Self-Optimization refers to the ability of a system, algorithm, or model to automatically adjust its parameters or configuration to improve its performance or efficiency. This process often involves optimization techniques, such as gradient descent, where the system iteratively refines its parameters to minimize a predefined objective function.

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SmartSlice: Dynamic, self-optimization of application’s QoS requests to 5G networks

SmartSlice: Dynamic, self-optimization of application’s QoS requests to 5G networks Applications can tailor a network slice by specifying a variety of QoS attributes related to application-specific performance, function or operation. However, some QoS attributes like guaranteed bandwidth required by the application do vary over time. For example, network bandwidth needs of video streams from surveillance cameras can vary a lot depending on the environmental conditions and the content in the video streams. In this paper, we propose a novel, dynamic QoS attribute prediction technique that assists any application to make optimal resource reservation requests at all times. Standard forecasting using traditional cost functions like MAE, MSE, RMSE, MDA, etc. don’t work well because they do not take into account the direction (whether the forecasting of resources is more or less than needed), magnitude (by how much the forecast deviates, and in which direction), or frequency (how many times the forecast deviates from actual needs, and in which direction). The direction, magnitude and frequency have a direct impact on the application’s accuracy of insights, and the operational costs. We propose a new, parameterized cost function that takes into account all three of them, and guides the design of a new prediction technique. To the best of our knowledge, this is the first work that considers time-varying application requirements and dynamically adjusts slice QoS requests to 5G networks in order to ensure a balance between application’s accuracy and operational costs. In a real-world deployment of a surveillance video analytics application over 17 cameras, we show that our technique outperforms other traditional forecasting methods, and it saves 34% of network bandwidth (over a ~24 hour period) when compared to a static, one-time reservation.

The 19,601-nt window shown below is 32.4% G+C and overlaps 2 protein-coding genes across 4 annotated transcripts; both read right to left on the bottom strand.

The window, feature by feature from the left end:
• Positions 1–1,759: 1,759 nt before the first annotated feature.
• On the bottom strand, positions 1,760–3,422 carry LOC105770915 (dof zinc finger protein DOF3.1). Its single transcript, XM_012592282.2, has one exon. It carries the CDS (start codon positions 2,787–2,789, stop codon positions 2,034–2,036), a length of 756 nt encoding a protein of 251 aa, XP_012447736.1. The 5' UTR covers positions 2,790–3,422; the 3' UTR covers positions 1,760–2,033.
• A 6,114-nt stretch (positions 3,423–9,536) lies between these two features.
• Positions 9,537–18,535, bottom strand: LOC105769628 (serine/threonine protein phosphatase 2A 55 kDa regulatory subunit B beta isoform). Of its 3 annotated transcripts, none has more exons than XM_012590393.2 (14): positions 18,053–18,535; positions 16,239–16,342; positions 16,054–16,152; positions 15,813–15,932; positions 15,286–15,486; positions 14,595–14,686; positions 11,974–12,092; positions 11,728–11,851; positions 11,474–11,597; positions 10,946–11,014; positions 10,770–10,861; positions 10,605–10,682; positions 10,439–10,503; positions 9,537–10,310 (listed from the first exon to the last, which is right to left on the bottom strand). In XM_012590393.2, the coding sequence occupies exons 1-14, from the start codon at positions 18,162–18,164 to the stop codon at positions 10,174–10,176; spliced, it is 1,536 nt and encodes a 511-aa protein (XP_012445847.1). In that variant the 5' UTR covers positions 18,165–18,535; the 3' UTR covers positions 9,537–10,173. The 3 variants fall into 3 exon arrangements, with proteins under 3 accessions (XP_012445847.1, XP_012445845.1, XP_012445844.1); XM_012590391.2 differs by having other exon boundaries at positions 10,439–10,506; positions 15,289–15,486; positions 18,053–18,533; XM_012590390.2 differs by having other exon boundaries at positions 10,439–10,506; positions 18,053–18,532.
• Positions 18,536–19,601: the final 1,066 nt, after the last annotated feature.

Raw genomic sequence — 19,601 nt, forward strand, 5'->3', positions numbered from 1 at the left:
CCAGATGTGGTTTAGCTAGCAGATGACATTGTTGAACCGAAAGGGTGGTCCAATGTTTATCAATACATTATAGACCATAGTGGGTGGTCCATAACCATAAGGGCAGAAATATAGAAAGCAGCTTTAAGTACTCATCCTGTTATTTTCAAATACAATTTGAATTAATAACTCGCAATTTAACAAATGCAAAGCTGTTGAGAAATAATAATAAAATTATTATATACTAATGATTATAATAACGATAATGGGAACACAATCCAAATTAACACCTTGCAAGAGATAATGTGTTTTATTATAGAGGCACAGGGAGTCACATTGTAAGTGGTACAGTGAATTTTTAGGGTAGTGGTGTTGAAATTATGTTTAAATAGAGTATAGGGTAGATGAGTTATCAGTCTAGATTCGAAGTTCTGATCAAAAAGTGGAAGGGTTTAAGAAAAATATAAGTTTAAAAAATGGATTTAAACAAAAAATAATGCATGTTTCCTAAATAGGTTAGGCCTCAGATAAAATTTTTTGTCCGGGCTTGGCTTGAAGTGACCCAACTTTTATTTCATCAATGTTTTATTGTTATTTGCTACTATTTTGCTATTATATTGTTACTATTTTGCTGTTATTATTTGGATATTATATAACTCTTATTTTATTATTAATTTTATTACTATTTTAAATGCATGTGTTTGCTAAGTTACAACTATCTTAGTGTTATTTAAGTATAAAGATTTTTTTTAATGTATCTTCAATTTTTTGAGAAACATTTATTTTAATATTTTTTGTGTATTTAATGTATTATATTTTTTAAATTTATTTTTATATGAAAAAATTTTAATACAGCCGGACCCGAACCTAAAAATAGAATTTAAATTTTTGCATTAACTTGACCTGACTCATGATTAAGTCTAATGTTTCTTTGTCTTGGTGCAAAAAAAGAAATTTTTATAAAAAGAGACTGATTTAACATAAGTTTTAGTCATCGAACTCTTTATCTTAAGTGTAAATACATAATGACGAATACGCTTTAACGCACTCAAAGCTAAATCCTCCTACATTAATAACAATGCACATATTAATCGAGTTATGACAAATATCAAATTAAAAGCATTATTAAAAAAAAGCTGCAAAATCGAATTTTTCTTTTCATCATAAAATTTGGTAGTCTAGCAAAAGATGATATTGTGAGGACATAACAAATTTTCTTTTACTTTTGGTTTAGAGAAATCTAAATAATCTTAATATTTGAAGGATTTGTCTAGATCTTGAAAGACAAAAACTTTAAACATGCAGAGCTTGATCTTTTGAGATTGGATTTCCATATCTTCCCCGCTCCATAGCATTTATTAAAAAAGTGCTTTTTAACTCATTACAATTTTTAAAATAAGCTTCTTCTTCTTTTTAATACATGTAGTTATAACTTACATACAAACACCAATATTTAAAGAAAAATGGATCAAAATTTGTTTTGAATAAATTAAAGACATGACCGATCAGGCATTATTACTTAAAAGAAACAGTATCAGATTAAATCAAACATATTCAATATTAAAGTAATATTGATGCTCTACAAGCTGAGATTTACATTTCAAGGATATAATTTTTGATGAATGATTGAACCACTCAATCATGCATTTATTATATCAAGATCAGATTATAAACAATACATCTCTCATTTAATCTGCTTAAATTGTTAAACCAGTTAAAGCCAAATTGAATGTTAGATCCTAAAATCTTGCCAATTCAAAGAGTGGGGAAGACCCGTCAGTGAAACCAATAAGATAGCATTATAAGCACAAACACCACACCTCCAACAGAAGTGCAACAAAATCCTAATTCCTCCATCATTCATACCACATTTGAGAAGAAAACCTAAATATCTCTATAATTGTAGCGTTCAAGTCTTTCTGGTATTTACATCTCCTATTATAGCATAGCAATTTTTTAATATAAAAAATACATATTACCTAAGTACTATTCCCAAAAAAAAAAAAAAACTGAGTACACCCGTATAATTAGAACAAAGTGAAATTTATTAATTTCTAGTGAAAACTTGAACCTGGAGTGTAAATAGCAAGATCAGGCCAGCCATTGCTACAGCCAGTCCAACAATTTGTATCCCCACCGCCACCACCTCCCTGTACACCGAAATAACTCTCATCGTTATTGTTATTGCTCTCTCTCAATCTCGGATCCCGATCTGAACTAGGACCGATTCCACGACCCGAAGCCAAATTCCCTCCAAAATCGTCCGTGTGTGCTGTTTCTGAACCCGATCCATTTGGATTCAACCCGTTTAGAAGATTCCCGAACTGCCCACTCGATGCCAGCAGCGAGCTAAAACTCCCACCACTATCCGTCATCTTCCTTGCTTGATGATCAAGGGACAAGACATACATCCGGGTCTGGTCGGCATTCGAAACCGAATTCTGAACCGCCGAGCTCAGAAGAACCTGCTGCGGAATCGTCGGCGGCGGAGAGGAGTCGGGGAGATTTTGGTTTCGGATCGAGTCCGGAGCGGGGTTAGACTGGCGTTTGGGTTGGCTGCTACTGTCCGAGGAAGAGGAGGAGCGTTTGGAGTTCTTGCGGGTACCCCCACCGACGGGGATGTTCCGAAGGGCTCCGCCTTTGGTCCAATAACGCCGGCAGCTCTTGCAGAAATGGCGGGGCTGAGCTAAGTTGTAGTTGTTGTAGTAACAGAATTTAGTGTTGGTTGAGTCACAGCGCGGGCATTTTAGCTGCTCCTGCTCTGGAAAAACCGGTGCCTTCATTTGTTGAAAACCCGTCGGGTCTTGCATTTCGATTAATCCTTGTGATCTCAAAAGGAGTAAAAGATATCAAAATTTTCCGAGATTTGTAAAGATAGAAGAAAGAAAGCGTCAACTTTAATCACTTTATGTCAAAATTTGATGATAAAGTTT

SmartSlice: Dynamic, self optimization of application’s QoS requests to 5G networks (arXiv)

Read SmartSlice: Dynamic, self optimization of application’s QoS requests to 5G networks (arXiv). Applications can tailor a network slice by specifying a variety of QoS attributes related to application specific performance, function or operation. However, some QoS attributes like guaranteed bandwidth required by the application do vary over time. For example, network bandwidth needs of video streams from surveillance cameras can vary a lot depending on the environmental conditions and the content in the video streams. In this paper, we propose a novel, dynamic QoS attribute prediction technique that assists any application to make optimal resource reservation requests at all times. Standard forecasting using traditional cost functions like MAE, MSE, RMSE, MDA, etc. don’t work well because they do not take into account the direction (whether the forecasting of resources is more or less than needed), magnitude (by how much the forecast deviates, and in which direction), or frequency (how many times the forecast deviates from actual needs, and in which direction). The direction, magnitude and frequency have a direct impact on the application’s accuracy of insights, and the operational costs. We propose a new, parameterized cost function that takes into account all three of them, and guides the design of a new prediction technique. To the best of our knowledge, this is the first work that considers time varying application requirements and dynamically adjusts slice QoS requests to 5G networks in order to ensure a balance between application’s accuracy and operational costs. In a real world deployment of a surveillance video analytics application over 17 cameras, we show that our technique outperforms other traditional forecasting methods, and it saves 34% of network bandwidth (over a ~24 hour period) when compared to a static, one time reservation.